In developing countries around the world, there is a significant and dramatic digital divide between developed countries and the third world in terms of access to the Internet. But as new technologies are slowly adopted, we are posed with a classic chicken and egg scenario. Which comes first: theprogress of a developing country stimulating technology adoption? Or can advanced technology be used to push a nation forward?
For DAI, which has been working on the frontlines of global development since 1970, it’s clearly the latter, according to a recent Cisco (News - Alert) newsletter article.
The DAI has helped more than 150 countries, many of which have struggled to recover from political or military conflict, with the basic building blocks of democracy. The company offers services that enhance economic growth, municipal governance, resource management, public health, and national stability.
“In 2005, DAI adopted a full suite of Oracle (News - Alert) applications to support the company’s rapid growth and global expansion. The large, mission-critical Oracle footprint facilitates everything from DAI’s enterprise resource planning (ERP), financials, and human resources to local governance, risk mitigation, procurement, and project enablement,” according to the report.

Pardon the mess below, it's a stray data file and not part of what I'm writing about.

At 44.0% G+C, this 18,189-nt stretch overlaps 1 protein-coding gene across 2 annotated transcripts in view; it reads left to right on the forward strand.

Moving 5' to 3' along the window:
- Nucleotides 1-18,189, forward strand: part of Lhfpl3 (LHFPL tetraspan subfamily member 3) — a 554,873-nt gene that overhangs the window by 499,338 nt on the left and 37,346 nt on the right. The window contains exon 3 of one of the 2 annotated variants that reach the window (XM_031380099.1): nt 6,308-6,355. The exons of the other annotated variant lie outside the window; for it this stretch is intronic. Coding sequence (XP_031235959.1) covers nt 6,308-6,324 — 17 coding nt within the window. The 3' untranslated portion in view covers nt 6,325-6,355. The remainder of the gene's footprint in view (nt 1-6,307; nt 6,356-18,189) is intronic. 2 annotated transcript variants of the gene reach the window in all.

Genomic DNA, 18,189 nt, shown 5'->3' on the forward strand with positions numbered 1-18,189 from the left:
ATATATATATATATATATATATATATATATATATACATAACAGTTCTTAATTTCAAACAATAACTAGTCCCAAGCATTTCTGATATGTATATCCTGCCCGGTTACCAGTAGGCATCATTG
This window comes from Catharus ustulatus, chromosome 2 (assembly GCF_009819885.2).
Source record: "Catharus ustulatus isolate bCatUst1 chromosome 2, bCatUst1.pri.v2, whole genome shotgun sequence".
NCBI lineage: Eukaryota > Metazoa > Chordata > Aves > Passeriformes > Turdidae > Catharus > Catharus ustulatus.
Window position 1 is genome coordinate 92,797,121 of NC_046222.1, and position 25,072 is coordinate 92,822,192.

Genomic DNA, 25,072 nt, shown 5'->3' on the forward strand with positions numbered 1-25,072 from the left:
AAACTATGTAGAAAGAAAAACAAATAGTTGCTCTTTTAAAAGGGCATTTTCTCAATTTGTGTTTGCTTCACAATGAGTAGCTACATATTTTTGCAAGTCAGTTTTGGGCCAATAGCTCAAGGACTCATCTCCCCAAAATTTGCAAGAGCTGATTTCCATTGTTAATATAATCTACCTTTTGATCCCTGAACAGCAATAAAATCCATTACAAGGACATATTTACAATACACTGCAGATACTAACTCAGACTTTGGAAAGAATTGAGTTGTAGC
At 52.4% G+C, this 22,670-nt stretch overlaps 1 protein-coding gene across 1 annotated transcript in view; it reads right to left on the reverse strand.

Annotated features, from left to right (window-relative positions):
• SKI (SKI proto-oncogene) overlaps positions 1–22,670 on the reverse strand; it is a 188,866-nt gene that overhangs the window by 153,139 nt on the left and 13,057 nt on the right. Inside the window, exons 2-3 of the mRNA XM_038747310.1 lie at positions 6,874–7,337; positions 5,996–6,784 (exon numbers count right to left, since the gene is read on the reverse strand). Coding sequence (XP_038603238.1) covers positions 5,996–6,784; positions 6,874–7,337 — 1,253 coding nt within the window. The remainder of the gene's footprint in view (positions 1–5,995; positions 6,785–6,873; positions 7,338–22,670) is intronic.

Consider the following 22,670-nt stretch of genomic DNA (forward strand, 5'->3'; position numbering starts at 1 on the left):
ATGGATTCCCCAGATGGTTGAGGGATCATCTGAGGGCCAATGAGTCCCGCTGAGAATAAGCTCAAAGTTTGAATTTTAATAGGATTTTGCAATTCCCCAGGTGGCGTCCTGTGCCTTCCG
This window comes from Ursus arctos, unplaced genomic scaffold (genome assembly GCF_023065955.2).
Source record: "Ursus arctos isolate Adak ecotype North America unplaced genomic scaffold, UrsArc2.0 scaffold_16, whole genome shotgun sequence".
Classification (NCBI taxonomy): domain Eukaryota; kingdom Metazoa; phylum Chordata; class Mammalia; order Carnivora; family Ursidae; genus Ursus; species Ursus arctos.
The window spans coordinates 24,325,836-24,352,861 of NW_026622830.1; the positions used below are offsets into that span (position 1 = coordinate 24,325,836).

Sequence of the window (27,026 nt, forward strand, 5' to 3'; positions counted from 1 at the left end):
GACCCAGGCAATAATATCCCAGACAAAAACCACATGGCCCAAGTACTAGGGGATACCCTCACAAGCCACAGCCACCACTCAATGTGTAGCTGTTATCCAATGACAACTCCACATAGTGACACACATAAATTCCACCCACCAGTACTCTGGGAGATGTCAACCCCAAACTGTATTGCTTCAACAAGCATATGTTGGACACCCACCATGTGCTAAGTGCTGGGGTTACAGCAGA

However, the main problem was deploying and maintaining these applications in more than 100 DAI offices around the world, according to Larry Campbell, vice president of information management and technology for DAI.
The answer to this dilemma arrived in the form of managed application services within a private, multi-tenant cloud.
“We are not a technology company,” said Campbell. “Everything we do needs to be focused on international development, not application and systems administration.”
Today, DAI’s Oracle applications are managed by NaviSite and hosted in the NaviCloud Platform. Built on the Cisco Unified Computing System (UCS), which is powered by Intel (News - Alert) Xeon processors, the NaviCloud Platform is a robust, virtualized infrastructure deployed as multiple, secure clouds in NaviSite’s data centers.
For the DAI, allowing someone else to manage its mission-critical applications meant they didn’t have to spend our time babysitting a data center at its headquarters in Maryland, Campbell added.
“Because we have invested in the cloud and refocused our IT staff on customer support, more project revenue stays with DAI and we can apply what we learn in other countries and with other customers. We’re actively building our skills, our knowledge, and our differentiation.”
Edited by Jamie Epstein